Conservative And Libertarian Messages Require High ‘Security Fees’ On Campus

June 10, 2015

By Matt Lamb at The College Fix

ANALYSIS

Restrictions on student speech, such as free speech zones, often hit groups across the ideological spectrum in roughly the same way.

Conservative and libertarian groups, however, sometimes get an odd choice from campus administrators: You can speak, but it’ll cost you.

Messages that could theoretically provoke violence because they stir up such strong emotions seem to be a favorite target of the pay-to-play option on campus.

It’s only when watchdog groups such as the Alliance Defending Freedom and Foundation for Individual Rights in Education (FIRE) intervene that administrators back down, according to a College Fix review of cases.

“FIRE sees administrators burden speech with security fees far too often,” Ari Cohn, senior program officer for legal and public advocacy, told The Fix in an email.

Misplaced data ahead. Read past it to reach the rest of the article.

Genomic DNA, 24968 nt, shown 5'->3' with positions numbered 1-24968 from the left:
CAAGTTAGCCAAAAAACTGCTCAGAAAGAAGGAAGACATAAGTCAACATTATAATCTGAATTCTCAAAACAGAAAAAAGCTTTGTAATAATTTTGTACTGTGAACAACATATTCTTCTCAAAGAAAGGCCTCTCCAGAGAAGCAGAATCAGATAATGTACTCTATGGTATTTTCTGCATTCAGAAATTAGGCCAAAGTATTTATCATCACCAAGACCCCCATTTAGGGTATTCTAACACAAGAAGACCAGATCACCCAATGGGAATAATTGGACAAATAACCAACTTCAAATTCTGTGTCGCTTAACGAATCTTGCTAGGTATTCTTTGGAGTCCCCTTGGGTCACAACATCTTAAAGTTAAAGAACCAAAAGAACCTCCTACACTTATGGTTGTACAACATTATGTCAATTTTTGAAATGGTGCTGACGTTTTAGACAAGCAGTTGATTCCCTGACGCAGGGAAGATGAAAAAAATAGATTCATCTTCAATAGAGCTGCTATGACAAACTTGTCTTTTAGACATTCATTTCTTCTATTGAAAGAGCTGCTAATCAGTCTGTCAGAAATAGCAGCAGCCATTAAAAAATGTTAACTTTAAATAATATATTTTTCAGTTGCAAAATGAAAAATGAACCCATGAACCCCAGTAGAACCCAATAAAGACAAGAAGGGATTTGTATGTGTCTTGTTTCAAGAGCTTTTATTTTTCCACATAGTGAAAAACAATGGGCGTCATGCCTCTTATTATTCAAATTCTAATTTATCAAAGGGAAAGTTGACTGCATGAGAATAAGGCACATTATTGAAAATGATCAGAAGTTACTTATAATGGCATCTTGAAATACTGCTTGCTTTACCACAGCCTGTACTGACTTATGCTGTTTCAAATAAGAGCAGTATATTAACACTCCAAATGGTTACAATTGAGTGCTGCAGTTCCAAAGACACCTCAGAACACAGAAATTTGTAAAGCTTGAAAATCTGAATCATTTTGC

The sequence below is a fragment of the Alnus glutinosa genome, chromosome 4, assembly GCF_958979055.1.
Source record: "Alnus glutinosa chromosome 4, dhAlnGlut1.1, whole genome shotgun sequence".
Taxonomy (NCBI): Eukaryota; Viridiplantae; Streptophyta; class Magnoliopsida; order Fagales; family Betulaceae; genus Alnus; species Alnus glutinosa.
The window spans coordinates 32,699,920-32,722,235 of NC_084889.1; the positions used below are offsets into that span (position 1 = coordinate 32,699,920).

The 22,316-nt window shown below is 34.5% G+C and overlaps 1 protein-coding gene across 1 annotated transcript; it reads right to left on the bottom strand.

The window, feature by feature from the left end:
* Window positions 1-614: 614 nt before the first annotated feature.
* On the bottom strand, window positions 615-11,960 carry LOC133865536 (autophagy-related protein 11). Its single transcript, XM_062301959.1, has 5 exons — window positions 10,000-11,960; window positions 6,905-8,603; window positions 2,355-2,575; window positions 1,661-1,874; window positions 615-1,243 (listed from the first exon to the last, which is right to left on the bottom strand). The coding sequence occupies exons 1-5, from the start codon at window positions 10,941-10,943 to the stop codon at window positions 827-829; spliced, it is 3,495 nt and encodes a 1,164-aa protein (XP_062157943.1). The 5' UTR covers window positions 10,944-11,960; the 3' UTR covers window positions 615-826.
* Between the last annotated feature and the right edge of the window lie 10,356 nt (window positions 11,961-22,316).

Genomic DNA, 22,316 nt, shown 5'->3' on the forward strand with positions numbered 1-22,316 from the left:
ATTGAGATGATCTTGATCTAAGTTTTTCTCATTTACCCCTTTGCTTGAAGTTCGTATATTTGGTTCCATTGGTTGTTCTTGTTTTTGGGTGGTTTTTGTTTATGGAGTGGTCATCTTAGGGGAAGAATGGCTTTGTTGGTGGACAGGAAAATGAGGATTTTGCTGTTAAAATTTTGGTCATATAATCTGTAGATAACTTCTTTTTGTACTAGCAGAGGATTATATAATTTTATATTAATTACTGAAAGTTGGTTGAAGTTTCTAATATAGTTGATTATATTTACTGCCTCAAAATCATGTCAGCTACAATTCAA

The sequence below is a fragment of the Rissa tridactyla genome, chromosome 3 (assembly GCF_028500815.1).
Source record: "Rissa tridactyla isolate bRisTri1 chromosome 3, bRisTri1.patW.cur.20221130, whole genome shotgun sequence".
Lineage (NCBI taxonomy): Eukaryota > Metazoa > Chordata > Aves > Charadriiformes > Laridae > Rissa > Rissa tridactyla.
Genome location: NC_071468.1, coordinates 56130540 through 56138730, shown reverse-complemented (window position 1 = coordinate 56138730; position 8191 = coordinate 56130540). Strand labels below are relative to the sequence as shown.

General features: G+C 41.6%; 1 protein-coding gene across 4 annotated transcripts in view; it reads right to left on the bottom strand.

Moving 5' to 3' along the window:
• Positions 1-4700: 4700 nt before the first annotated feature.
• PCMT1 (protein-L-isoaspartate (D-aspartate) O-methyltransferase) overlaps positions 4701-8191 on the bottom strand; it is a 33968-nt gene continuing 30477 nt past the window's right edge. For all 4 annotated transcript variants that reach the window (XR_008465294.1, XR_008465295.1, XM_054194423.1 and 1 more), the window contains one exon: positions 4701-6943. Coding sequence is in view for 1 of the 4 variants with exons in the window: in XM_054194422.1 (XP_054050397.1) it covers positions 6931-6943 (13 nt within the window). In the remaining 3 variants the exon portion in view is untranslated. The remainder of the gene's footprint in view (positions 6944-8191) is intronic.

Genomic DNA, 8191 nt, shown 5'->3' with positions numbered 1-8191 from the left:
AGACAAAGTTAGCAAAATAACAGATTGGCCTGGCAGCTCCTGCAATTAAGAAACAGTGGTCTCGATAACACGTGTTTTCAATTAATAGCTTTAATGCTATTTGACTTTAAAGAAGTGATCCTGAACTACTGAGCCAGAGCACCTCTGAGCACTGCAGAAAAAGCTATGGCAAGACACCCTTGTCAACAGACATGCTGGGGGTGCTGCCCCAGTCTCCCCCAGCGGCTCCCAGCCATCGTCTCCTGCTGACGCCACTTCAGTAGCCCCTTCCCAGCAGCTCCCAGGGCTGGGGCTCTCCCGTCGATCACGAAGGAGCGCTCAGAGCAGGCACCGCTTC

In Cohn’s opinion, “the motivation is less based on ideology, and more based on the controversial or unpopular nature of the speech or speaker, along with fears of the disruption or hostile reactions that will result.”

‘Struggling’ students might be ‘upset’ to hear people disagree

The most recent pay-to-play situation involved the University of California-Santa Barbara’s Anscombe Society, which promotes sexual purity and the traditional family on campus, inspired by the writings of Catholic moral philosopher Elizabeth Anscombe...

Schools: Boise State University Stanford University State University Of New York – University at Buffalo Cases: FIRE’s Stand Up For Speech Litigation Project